Congratulations to Dr. Ruogu Fang (PI), assistant professor, Dr. Mingzhou Ding (Co-PI), distinguished professor and J. Crayton Pruitt Family Professor, and Dr. Andreas Keil (collaborator), professor of psychology for their project, “OR-DRD-AI2020: VCA-DNN: Neuroscience-Inspired Artificial Intelligence for Visual Emotion Recognition” being selected as an awardee from UF Research, Artificial Intelligence Research Catalyst Fund.
Human emotions are dynamic, multidimensional responses to challenges and opportunities, which emerge from network interactions in the brain. Disruptions of these network interactions underlie emotional dysregulation in many mental disorders, including anxiety and depression.
Creating an AI-based model system that is informed and validated by known biological findings and can be used to carry out causal manipulations and test the consequences against human imaging data will thus be a highly significant development in the short term.
The long-term goal is to understand how the human brain processes emotional information and how the process breaks down in mental disorders. NIH currently funds the team to record and analyze fMRI data from humans viewing natural images of varying emotional content. In the process of their research, they recognize that empirical studies such as theirs have significant limitations. Chief among them is the lack of ability to manipulate the system to establish the causal basis for the observed relationship between brain and behavior.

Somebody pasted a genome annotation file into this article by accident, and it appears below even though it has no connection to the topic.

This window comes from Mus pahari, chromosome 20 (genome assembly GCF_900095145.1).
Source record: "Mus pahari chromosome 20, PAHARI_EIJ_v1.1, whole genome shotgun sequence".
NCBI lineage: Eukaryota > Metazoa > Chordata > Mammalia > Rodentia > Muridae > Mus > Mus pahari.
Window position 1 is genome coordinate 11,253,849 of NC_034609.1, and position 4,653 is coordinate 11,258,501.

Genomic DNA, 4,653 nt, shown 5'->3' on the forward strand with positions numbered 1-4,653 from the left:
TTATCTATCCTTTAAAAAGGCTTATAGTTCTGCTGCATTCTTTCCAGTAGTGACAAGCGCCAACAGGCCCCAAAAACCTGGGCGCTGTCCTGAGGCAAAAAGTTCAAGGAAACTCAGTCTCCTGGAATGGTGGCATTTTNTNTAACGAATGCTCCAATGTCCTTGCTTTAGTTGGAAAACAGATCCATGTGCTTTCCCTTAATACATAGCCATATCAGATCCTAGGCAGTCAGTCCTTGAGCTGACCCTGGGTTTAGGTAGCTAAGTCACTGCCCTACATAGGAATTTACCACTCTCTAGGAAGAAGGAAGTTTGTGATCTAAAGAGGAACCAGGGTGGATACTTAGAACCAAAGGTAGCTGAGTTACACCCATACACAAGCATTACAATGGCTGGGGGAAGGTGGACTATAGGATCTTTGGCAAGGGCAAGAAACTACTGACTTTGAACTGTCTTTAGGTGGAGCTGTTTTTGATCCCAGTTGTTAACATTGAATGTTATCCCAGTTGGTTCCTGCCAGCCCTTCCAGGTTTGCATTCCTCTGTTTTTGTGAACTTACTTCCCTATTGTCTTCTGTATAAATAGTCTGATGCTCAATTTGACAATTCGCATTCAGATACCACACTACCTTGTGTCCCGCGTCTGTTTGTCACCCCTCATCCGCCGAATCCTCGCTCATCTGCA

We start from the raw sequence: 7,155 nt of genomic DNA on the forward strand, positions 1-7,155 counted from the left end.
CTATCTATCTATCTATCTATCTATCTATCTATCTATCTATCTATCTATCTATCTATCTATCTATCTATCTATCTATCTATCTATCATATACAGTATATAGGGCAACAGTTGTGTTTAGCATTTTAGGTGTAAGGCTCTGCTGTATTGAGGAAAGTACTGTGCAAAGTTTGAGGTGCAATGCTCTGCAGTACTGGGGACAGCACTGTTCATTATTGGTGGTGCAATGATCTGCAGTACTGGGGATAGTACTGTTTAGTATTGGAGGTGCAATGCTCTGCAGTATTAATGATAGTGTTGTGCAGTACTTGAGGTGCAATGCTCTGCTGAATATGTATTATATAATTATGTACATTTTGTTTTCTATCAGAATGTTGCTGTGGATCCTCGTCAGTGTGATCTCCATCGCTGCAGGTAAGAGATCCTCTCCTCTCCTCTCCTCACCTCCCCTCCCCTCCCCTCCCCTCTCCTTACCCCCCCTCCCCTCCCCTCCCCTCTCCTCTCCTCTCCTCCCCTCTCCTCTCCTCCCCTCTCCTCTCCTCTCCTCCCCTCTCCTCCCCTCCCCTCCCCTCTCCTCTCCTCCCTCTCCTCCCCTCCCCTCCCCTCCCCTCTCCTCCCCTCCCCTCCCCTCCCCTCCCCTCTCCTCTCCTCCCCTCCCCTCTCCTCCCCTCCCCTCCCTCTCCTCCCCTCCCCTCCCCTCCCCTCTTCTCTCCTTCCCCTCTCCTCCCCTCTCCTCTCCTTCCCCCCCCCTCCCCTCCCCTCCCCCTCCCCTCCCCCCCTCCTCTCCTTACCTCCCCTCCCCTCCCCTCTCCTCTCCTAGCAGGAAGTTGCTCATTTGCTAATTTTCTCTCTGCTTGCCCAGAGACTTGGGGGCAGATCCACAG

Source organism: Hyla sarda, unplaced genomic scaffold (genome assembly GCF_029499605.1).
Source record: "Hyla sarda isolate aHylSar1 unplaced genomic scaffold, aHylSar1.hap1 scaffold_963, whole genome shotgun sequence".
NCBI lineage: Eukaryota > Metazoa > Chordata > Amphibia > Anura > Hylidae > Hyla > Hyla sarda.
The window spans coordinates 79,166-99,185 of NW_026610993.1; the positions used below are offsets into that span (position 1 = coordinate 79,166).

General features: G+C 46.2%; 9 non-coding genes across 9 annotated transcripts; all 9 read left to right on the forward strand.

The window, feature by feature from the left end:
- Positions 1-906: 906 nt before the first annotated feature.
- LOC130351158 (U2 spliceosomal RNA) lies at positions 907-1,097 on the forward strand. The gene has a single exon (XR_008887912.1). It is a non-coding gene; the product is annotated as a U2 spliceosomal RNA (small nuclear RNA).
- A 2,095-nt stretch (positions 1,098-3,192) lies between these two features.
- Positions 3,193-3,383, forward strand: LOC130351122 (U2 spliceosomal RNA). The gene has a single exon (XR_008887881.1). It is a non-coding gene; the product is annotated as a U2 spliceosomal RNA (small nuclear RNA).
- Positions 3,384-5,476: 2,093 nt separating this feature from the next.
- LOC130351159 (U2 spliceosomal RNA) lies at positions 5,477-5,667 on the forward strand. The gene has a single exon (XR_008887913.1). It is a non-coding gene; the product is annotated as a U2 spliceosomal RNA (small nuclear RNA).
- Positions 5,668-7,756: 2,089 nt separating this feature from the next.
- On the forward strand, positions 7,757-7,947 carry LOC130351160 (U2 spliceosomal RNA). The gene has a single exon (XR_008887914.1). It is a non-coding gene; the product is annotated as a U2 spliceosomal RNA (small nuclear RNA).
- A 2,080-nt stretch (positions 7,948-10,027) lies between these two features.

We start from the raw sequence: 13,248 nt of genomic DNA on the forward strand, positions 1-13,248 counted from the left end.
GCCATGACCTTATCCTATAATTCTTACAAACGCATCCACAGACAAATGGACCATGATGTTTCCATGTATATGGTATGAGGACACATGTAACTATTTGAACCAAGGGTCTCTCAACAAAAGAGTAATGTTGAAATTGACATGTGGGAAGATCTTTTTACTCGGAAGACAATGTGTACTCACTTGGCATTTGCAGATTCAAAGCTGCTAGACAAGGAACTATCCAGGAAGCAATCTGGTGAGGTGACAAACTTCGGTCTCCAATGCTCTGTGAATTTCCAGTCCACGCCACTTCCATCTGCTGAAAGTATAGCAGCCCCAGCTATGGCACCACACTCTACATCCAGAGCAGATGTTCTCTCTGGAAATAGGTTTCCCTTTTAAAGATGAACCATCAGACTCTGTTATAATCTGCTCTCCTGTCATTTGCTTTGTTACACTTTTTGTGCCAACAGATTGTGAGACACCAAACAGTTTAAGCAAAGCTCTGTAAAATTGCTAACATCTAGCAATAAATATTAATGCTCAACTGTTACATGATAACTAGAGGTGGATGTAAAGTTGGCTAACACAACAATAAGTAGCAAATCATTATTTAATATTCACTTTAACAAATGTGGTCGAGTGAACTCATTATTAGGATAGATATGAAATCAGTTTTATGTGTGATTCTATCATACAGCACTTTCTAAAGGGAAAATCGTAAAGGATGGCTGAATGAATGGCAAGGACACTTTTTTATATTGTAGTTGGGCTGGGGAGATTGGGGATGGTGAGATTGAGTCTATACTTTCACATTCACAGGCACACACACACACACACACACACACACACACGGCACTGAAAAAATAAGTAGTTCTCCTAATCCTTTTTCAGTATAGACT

The advent of AI, especially deep neural networks (DNNs), opens a new avenue to address this problem. Creating an AI-based model system that is informed and validated by known biological findings and that can be used to carry out causal manipulations and allow the testing of the consequences against human imaging data will thus be a significant step toward achieving our long-term goal.
The researchers will utilize the university’s world-leading computing capabilities to analyze vast amounts of data and predict solutions to health, agriculture, engineering, and education challenges. A team of UF faculty reviewers evaluated 133 applications and selected 20 from the group, which were determined to have the most potential for elevating UF’s AI research profile.